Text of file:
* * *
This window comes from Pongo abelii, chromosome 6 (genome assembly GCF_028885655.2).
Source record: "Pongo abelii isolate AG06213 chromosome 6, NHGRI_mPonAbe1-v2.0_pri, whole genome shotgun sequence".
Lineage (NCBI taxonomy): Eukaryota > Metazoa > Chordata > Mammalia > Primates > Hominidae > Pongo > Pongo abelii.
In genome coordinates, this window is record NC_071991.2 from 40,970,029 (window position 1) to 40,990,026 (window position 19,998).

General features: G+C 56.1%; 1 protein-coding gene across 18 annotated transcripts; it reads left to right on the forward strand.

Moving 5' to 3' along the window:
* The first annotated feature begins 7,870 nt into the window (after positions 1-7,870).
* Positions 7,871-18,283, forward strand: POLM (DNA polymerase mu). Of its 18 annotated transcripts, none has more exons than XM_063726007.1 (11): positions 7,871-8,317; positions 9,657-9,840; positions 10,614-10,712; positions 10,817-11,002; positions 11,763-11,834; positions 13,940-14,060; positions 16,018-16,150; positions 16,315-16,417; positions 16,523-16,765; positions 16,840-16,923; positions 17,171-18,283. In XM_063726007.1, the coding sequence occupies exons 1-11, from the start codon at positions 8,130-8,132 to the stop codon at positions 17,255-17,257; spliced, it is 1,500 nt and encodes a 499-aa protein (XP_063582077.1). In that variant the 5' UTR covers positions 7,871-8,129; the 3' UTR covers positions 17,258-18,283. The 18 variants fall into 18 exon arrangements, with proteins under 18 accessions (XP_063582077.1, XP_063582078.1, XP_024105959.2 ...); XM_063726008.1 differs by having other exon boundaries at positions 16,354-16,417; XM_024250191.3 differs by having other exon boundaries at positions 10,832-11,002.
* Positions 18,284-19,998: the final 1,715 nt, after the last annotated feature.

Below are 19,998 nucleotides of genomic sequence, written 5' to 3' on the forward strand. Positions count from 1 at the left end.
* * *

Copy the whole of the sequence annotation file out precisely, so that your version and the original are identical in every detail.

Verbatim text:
This window comes from Pongo abelii, chromosome 6 (genome assembly GCF_028885655.2).
Source record: "Pongo abelii isolate AG06213 chromosome 6, NHGRI_mPonAbe1-v2.0_pri, whole genome shotgun sequence".
Lineage (NCBI taxonomy): Eukaryota > Metazoa > Chordata > Mammalia > Primates > Hominidae > Pongo > Pongo abelii.
In genome coordinates, this window is record NC_071991.2 from 40,970,029 (window position 1) to 40,990,026 (window position 19,998).

General features: G+C 56.1%; 1 protein-coding gene across 18 annotated transcripts; it reads left to right on the forward strand.

Moving 5' to 3' along the window:
* The first annotated feature begins 7,870 nt into the window (after positions 1-7,870).
* Positions 7,871-18,283, forward strand: POLM (DNA polymerase mu). Of its 18 annotated transcripts, none has more exons than XM_063726007.1 (11): positions 7,871-8,317; positions 9,657-9,840; positions 10,614-10,712; positions 10,817-11,002; positions 11,763-11,834; positions 13,940-14,060; positions 16,018-16,150; positions 16,315-16,417; positions 16,523-16,765; positions 16,840-16,923; positions 17,171-18,283. In XM_063726007.1, the coding sequence occupies exons 1-11, from the start codon at positions 8,130-8,132 to the stop codon at positions 17,255-17,257; spliced, it is 1,500 nt and encodes a 499-aa protein (XP_063582077.1). In that variant the 5' UTR covers positions 7,871-8,129; the 3' UTR covers positions 17,258-18,283. The 18 variants fall into 18 exon arrangements, with proteins under 18 accessions (XP_063582077.1, XP_063582078.1, XP_024105959.2 ...); XM_063726008.1 differs by having other exon boundaries at positions 16,354-16,417; XM_024250191.3 differs by having other exon boundaries at positions 10,832-11,002.
* Positions 18,284-19,998: the final 1,715 nt, after the last annotated feature.

Below are 19,998 nucleotides of genomic sequence, written 5' to 3' on the forward strand. Positions count from 1 at the left end.